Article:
The dangerous subtext lurking in children’s nursery rhymes.

By Seriously Science | December 19, 2013 7:00 am
Photo: flickr/Louise Docker

Photo: flickr/Louise Docker

If you’ve ever really thought about the lyrics to the most popular nursery rhymes, it’s likely that you’ve been left wondering “WTF?” Many of the songs most often taught to the youngest of children contain creepy, inexplicable, and otherwise disturbing imagery. This (tongue-in-cheek) analysis of numerous nursery rhymes shows that the stories we are telling our children are less than nice: “We found 6 rhymes in which head injury was mentioned or suggested: ‘Humpty Dumpty,’ ‘Jack and Jill,’ ‘Hush-a-bye-baby,’ ‘Ten Little Monkeys,’ ‘It’s Raining, It’s Pouring’ and ‘Ring Around the Rosie.’ No single category appears to have been spared injury. Babies, teenagers, old men, primates, nongendered, nondescript characters — everyone suffered.” Egad.

Head injuries in nursery rhymes: evidence of a dangerous subtext in children’s literature

“Although nursery rhymes are considered an integral part of childhood, the medical events experienced by their characters have never been documented. Several popular nursery rhymes portray head injuries as inevitable events that do not require medical follow-up. In this paper, we document the prevalence of head injuries in nursery rhymes and discuss the appropriateness of the responses to them.”

Bonus quote from the full text:

“In the case of Humpty Dumpty, we question whether “all the king’s horses and all the king’s men” were capable of launching an appropriate medical intervention after Mr. Dumpty’s unfortunate accident. What sort of EMS training and equipment did these first responders have? Although the accompanying saddlebags might have contained a cervical collar, it is unlikely that a spinal board would have been available, seriously compromising spinal management. The presence of “all the king’s men” also suggests a shocking lack of crowd control. Could the crowded scene explain the inability of the responders to “put Humpty together again”? Should this attempt even have been made, given the circumstances? Might a “snatch and run” by real EMS personnel have saved the victim?”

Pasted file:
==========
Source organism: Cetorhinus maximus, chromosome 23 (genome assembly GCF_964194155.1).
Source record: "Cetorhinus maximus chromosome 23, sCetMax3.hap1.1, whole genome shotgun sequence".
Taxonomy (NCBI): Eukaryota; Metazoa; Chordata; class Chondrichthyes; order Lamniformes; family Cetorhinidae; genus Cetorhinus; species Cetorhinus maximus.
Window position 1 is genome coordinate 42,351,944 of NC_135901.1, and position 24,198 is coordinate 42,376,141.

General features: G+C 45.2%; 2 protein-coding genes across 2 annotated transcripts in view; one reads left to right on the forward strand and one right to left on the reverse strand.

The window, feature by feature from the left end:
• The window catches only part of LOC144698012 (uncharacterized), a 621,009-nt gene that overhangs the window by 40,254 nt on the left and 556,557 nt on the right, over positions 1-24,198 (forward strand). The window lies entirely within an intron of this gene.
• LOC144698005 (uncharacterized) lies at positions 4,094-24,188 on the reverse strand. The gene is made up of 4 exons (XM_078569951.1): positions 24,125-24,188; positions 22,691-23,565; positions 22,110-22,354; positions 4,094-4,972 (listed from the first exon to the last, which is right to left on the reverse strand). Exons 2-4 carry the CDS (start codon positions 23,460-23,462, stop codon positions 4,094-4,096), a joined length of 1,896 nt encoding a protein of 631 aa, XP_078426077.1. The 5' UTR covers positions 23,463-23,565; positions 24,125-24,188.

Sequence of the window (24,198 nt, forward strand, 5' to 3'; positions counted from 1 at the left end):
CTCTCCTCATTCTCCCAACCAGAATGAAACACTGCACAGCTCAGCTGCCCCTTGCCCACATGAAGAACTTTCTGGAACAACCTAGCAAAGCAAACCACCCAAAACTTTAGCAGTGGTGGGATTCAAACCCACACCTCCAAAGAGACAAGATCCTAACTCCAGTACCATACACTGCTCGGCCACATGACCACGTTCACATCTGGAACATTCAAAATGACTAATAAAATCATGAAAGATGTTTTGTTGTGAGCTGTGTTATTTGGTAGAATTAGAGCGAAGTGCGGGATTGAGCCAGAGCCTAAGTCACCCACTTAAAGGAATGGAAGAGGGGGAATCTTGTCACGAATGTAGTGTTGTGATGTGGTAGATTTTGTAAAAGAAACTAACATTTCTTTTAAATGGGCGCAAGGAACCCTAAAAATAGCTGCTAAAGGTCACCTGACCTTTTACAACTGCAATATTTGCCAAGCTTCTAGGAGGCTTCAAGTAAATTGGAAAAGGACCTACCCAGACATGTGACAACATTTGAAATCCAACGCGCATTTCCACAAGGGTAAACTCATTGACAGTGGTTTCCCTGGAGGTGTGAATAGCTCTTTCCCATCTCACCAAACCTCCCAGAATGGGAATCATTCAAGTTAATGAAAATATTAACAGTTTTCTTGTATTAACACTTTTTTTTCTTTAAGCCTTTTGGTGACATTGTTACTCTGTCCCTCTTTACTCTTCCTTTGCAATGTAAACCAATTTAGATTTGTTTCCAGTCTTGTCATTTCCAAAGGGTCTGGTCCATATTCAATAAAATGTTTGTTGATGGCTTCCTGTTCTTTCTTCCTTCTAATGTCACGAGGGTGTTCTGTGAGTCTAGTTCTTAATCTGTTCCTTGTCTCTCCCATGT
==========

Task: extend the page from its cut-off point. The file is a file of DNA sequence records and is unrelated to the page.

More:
Related text:
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NCBI ROFL: Study proves elementary school bathrooms unpleasant.

  • Jason Yates

    It is kinda messed up…..like.. he busted his head open…he’s dead…hahahaha…ha.ha.ha….even when I was a kid I often wondered about humpty….I felt sad….and it was shocking to me to see him busted up in pieces…..that may be the reason I laugh at other peoples pain now….and I have no empathy for someone hurting or in pain……

    • Smiley Butthead

      Humpty was a cannon not an egg. Bit this article is complete rubbish. To think that someone was paid actual money to write this chap.

  • templeruins

    Trying to remember if Discovery was ever actually any good?

  • CSEng69

    Even as a child, “Rock-a-Bye, Baby” bothered me. Who would place an infant’s cradle in a tree???

  • seema

    I keep my daughter away from all such rhymes which teach children violence…take the ‘Three Blind mice’. A child singing ‘took a carving knife and cut them up’ is gross!

  • Rus Archer

    seriously science?

  • mariana

    Some Christmas songs are rather violent. “Little Will” from “Up on the Housetop” gets a hammer, tacks, and a whip in his stocking.

  • Bri Alb

    “Ring around the Posie” is about the bubonic plague, others are about similar things pertaining to their culture amd time. This article was crap and didn’t even talk about anything relevant.

  • KL InIdaho

    There was an old woman who lived in a shoe,
    She had so many children she didn’t know what to do.
    So she gave them some broth without any bread,
    And she whipped them all soundly and sent them to bed.

  • kagbalete

    Whoever wrote this article is an idiot…..

  • mhollis

    “Hickory dickory dock,
    Three mice ran up the clock.
    The clock struck one,
    The other two escaped with minor injuries…”

    -Evening news version.

    • Matthew Slyfield

      Inaccurate reporting from TV, but that’s hardly new. None of the mice escaped, the clock got the other two an hour later. :)

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